“Swimsuit Issue” is one to a rather loathsome former Geffen employee; “The Ineffable Me” is similar in subject. “Kool Thing” was a Take That! directed at LL Cool J (of all people), apparently prompted by an interview Kim Gordon had with him. For those who were wondering, Robert Christgau and Thurston Moore have since sorted out their differences and made up. Christgau even gave A Thousand Leaves an A+, his highest rating. Then there’s their “cover” of Yoko Ono’s “Voice Piece For Soprano”, which is just the newborn Coco Gordon Moore mewling for a few seconds. This could also be considered Affectionate Parody; Kim Gordon and Thurston Moore would later collaborate with Yoko Ono on the album Yokokimthurston, and Moore called one of his solo songs “Ono Soul” as a Shout Out. Two First Names: Kim Gordon and Steve Shelley. Lee Ranaldo arguably applies, as the given name is pronounced the same, but spelled “Renaldo”. Vocal Tag Team: Aside from a few exceptions, the vocals tend to be done by whoever wrote the lyrics, giving the band three different lead singers. Who Names Their Kid “Dude”?: Gibby Haynes of the Butthole Surfers loved to mock Thurston for this, saying at one point “Did you have an actual mom?”. Thurston and Kim also may possibly qualify, since they named their daughter Coco Hayley Gordon Moore. Also, the band (and their fans) have an idiosyncratic habit of always writing “yr” instead of “your”. Yr Cheating Heart: Moore had an affair, the discovery of which ended his marriage to Gordon and the band itself.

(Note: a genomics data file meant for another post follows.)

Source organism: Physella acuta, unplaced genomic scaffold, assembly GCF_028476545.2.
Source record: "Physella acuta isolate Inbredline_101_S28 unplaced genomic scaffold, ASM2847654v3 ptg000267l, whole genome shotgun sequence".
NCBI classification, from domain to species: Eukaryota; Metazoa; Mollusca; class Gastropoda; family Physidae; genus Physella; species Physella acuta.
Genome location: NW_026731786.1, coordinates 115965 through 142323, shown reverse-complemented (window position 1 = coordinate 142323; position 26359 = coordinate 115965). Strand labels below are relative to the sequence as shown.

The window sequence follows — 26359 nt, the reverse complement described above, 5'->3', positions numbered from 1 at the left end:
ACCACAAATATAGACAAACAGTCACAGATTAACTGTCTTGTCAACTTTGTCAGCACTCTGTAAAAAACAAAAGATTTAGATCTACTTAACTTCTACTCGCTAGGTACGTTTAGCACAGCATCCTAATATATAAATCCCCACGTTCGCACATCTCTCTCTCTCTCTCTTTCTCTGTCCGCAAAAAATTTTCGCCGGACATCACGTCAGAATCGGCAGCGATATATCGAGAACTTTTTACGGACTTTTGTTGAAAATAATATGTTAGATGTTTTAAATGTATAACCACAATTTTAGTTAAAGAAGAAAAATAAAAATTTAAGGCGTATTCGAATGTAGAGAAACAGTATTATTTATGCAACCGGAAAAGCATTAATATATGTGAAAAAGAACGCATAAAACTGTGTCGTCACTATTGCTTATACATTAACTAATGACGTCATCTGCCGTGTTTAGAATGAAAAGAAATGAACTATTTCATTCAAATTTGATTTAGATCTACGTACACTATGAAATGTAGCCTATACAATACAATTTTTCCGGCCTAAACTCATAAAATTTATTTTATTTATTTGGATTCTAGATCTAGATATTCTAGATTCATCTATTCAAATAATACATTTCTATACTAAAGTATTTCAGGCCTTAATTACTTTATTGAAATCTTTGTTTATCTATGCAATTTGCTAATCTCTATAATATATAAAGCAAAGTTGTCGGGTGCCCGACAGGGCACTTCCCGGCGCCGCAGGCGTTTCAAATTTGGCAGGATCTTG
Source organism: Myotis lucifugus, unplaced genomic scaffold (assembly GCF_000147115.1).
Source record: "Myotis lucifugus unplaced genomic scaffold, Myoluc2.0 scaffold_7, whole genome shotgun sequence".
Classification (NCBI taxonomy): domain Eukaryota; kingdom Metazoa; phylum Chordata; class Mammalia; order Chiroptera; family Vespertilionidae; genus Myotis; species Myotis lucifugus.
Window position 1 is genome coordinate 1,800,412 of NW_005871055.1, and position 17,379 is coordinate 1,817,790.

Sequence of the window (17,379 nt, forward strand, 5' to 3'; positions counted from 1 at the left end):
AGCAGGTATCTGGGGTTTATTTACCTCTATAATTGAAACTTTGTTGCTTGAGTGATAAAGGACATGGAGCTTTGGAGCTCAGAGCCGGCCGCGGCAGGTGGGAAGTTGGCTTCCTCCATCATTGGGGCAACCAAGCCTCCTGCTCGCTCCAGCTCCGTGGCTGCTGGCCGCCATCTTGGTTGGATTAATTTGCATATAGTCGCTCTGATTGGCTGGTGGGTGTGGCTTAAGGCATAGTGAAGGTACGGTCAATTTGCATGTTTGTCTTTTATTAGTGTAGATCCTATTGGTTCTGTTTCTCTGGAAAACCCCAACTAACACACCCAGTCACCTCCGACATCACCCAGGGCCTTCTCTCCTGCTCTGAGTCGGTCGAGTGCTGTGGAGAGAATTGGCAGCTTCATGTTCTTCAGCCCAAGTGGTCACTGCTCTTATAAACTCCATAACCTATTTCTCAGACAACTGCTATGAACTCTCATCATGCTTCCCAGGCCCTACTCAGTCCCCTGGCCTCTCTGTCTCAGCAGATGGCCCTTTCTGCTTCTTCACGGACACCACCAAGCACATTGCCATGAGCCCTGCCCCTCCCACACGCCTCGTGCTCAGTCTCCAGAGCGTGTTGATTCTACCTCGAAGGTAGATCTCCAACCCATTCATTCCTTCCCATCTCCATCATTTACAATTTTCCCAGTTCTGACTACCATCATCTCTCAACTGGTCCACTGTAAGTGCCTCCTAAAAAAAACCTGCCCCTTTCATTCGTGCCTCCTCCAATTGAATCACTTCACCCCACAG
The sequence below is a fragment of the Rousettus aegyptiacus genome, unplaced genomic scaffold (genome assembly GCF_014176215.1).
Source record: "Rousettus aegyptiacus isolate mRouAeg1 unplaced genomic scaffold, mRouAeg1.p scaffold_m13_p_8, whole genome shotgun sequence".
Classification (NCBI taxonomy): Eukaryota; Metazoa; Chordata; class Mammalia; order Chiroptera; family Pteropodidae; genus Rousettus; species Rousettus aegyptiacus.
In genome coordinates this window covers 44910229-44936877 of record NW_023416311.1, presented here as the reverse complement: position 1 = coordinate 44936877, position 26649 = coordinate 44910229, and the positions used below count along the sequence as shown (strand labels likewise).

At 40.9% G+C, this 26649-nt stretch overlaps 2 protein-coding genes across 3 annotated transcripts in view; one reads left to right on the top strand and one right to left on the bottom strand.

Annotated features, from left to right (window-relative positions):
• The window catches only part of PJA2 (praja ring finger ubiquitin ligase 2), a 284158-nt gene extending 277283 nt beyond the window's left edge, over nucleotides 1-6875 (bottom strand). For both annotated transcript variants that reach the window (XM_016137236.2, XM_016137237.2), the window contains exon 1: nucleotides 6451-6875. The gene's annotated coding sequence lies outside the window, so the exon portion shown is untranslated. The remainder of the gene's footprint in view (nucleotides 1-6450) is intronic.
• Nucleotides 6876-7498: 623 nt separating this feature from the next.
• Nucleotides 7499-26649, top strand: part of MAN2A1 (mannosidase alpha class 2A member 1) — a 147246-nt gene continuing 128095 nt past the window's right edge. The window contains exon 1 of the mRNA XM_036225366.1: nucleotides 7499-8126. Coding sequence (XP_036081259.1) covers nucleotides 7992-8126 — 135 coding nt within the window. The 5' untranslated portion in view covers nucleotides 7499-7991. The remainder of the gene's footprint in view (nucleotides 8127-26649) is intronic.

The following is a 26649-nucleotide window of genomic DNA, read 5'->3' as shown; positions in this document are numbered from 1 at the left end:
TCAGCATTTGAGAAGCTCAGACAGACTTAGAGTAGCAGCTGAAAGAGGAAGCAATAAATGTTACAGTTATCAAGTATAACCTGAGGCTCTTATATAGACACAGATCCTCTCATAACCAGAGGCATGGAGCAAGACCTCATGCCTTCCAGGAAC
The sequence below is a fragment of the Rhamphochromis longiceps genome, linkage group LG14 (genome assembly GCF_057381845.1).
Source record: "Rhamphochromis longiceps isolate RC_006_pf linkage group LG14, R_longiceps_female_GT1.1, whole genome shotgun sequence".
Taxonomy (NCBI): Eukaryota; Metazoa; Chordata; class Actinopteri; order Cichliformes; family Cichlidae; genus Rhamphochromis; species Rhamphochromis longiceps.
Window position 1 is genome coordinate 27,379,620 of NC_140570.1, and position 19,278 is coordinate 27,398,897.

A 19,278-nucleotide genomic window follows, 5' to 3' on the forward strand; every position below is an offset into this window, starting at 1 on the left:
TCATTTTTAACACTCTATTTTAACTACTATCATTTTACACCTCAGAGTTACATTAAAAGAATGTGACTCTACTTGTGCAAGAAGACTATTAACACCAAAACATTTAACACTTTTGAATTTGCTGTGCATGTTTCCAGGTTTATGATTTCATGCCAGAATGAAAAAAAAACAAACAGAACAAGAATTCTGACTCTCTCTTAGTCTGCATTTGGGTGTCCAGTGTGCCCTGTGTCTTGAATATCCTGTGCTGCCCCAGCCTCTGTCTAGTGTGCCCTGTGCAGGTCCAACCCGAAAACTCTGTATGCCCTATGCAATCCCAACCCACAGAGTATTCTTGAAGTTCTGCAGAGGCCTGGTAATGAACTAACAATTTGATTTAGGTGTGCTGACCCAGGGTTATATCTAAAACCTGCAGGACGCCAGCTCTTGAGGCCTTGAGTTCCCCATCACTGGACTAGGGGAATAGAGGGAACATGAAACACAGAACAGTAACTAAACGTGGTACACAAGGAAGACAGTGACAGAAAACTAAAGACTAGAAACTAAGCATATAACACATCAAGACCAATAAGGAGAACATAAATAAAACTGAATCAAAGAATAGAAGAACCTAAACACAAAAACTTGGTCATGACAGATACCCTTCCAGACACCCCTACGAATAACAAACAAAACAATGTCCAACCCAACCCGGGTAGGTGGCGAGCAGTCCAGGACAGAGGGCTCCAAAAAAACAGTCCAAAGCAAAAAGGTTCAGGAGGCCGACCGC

Two reunions happened earlier this year that no one in the punk and hardcore community thought they would ever see. First was El Paso, Texas post hardcore hero’s At The Drive In coming off an 11 year hiatus, then suddenly Swedish band Refused announced the end of their 14 year silence. Much like another reunited band, Pulp, the last time Refused played the United States was in 1998 and it would be their final show, which was broken up by police at a basement party in Alexandria, Virginia. Now, recharged, reloaded and reunited, Refused played New York City for surprisingly the very first time in the first of two sold out concerts at Terminal 5. in 1996 to support Snapcase and we grew up on New York City Hardcore bands like Sick Of It All, Gorilla Biscuits, Youth of Today, and Agnostic Front. So playing NYC was a big deal for us, but when we came here we played Long Island. So tonight is history,” Refused front man Dennis Lyxzen told the audience halfway through the bands set. It was at that moment that the crowd realized that they were not just witnessing a band who they may or may not have ever seen or thought they would ever see, but they were witnessing a piece of history. Refused, much like At The Drive In, broke up far too early in their career. Just as they were peaking everyone’s attention, they called it quits http://jmorrissey.com/their-macabre-details-were-pored-over-by-news-readers-and/, so these reunion shows are far more special than anyone could imagine. Playing a majority of songs off their seminal final record, The Shape of Punk to Come, and being six shows into this reunion tour, it was as if Refused never left us. Musically the band sounded better than they ever did and playing to some of the largest audiences of their career, they had the power to reach out to everyone in the room like a band playing one of the world’s largest stadiums.
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